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Gods in Shackles
In the good old days, most Hindus did not eat meat, however, things changed after people from India began migrating to western countries. People can eat whatever they want, but the audaciousness of religious institutions to feed meat to a herbivorous animal, that too a cultural icon glorified as the embodiment of Lord Ganesh, is simply intolerable.
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Tuberculosis (TB) is a reemerging disease in captive elephants, with increasing numbers of cases reported in the past two decades from different countries. Asia in particular houses a large population...
When will it stop? That's the question many of us in the animal rights movement are trying to grapple with, as the death toll of elephants in Kerala continues to rise. In just over eight months, 16 captive and five wild elephants have died due to human interference -- that is more than two elephants a month.
Gods in Shackles
We were in the South, in Kerala; and just getting ready to leave Munnar -- a tiny hill station where we'd spent a couple of days. We were headed for Cochin. There we'd spend our last, remaining day, until it was time to catch our flight to Mumbai -- and yet another flight back home.
Heritage Animal Task Force
As expected, the release of Gods in Shackles, a culturally sensitive documentary, has angered temple authorities, owners and brokers who abuse elephants to make money. Sadly, instead of trying to right the wrong, they are denying the truth and putting out misleading information to confuse the public.
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The harsh reality is, violations are ultimately costing the lives of poor people. Their families are suffering, elephants are suffering and it's becoming clearer now than ever before that use of elephants is a no win situation. It's time to prevent unnecessary loss of people's lives, by releasing these elephants into a sanctuary where they can roam freely.
Gods in Shackles
It's paradoxical that people in Kerala mourn and light candles after elephants die; it seems like a superficial display of compassion. If they genuinely loved elephants they would revere and respect the elephants when they are alive, and stop exploiting them in festivals and temples under the guise of culture and religion.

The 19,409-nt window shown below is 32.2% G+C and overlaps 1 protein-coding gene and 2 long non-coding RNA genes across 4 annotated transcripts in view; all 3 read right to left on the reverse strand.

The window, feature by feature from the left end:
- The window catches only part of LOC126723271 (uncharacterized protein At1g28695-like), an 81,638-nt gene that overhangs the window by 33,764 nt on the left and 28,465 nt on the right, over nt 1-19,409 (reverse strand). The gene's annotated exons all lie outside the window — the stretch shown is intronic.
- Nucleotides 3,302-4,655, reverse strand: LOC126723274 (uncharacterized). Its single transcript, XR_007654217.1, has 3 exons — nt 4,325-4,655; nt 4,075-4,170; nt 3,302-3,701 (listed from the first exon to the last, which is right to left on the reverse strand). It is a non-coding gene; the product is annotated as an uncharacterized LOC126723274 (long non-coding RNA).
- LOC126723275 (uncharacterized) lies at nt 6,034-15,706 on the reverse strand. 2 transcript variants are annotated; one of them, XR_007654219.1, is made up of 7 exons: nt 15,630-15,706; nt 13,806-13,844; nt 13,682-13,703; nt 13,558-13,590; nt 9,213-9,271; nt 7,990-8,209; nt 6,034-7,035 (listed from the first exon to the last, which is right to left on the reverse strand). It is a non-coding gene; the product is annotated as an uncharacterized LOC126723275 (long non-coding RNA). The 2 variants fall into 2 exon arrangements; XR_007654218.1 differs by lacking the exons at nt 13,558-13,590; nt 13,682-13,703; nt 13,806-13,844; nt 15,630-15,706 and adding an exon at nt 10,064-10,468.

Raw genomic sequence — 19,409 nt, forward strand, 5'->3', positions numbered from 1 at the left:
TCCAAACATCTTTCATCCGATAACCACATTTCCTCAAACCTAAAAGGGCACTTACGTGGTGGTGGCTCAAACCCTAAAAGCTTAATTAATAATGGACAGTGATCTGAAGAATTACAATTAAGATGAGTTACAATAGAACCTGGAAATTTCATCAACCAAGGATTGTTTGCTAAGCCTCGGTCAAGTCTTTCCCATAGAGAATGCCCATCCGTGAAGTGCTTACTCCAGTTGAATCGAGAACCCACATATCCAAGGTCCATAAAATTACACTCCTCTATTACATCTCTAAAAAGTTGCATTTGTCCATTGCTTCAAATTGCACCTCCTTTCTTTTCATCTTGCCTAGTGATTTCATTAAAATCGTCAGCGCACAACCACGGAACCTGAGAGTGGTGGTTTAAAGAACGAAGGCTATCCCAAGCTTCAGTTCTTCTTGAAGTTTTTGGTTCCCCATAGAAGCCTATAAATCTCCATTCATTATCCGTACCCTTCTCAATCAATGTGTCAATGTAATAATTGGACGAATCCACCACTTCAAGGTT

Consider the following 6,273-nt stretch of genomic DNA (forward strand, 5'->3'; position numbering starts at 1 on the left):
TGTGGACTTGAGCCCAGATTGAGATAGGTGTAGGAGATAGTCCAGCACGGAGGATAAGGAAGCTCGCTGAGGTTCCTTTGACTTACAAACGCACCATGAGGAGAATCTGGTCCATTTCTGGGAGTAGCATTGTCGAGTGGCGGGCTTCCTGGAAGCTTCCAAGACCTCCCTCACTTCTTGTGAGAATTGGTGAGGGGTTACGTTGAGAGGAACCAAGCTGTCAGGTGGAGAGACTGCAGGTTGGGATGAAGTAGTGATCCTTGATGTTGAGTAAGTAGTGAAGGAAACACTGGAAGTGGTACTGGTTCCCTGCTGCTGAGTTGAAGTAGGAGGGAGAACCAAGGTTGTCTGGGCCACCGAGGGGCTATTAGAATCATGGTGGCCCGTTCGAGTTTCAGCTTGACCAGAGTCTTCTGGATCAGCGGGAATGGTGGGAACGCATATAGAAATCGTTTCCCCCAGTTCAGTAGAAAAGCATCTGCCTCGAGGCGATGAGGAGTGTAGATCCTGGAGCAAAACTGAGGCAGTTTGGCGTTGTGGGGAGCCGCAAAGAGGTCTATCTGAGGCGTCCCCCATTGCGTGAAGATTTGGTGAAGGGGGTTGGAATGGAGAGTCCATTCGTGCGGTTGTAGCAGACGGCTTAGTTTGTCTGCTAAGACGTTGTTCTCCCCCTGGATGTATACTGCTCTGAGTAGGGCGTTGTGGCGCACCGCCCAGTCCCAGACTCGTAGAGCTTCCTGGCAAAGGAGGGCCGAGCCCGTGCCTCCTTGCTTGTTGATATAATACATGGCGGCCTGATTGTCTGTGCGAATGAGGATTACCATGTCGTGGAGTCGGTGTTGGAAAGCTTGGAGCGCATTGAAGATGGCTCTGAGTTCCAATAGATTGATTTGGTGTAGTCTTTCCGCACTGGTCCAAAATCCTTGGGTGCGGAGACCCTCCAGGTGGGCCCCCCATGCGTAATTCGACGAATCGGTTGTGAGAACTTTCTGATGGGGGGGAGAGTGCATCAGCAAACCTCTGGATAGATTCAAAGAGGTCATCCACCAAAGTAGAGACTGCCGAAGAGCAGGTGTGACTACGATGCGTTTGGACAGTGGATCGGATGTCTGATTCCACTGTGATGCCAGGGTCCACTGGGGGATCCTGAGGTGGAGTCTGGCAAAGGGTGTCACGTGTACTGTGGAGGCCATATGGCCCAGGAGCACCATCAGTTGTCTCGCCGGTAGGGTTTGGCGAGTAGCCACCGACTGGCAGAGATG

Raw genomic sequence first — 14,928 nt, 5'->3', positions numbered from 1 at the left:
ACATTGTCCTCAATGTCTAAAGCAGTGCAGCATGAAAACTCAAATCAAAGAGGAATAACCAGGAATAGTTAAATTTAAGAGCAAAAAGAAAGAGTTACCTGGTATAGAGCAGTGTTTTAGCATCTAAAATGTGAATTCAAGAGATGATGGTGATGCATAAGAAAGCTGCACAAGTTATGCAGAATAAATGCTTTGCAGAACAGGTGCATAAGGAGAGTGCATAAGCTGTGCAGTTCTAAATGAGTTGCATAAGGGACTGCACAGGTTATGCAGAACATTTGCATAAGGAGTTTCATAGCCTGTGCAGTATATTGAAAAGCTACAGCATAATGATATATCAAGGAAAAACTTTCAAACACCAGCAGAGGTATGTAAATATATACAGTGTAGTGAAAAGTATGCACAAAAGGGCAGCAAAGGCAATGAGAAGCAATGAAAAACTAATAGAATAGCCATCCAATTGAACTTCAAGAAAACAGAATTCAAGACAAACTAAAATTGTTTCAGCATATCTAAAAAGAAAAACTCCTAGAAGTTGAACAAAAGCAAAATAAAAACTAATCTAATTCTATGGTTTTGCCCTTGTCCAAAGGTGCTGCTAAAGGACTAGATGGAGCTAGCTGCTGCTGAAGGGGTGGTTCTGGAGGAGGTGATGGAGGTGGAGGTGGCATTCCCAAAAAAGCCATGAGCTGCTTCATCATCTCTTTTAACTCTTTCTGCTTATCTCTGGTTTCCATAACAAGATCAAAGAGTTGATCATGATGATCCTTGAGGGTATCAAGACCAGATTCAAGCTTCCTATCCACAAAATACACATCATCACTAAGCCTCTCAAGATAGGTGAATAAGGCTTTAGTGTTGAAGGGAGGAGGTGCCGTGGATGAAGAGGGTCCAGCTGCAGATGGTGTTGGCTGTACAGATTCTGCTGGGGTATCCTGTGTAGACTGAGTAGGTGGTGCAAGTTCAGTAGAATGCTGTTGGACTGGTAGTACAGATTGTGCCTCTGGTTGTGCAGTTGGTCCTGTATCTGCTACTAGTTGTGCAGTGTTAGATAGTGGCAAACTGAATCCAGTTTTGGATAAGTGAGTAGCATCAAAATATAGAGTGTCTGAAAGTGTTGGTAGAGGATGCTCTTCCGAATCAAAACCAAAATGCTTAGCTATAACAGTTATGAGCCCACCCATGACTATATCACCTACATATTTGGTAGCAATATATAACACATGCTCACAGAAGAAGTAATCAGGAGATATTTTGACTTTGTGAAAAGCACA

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The fate of an elephant named Thiruvambadi Ramabadhran hangs in the balance. His trunk is paralyzed. Unable to eat or drink he stands helplessly, as his handlers are engaged in their own chats. To make matters worse, he has contracted infectious foot and skin diseases, and has been placed in solitary confinement.
December is a particularly torturous season for the more than 700 elephants of Kerala, but a profitable one for their owners and brokers, with the festival season kicking off across the state. Sadly these animals are paraded even during their musth -- an annual cycle when the bulls are in their peak mating season.
Gods in Shackles footage
India has a moral obligation to save this global treasure. But sadly, elephants are being captured illegally from the wild for the illicit ivory trade, and exploited commercially. Elephants are a keystone species, which means the survival of other species in the forest ecosystem depends on the elephants
You would expect the state forest officials to act swiftly and rescue the majestic animal immediately. But apparently that hasn't happened. In a petition submitted to the Prime Minister of India, Secretary of the Heritage Animal Task Force, Venkitachalam, has called for the Prime Minister of India to launch an investigation.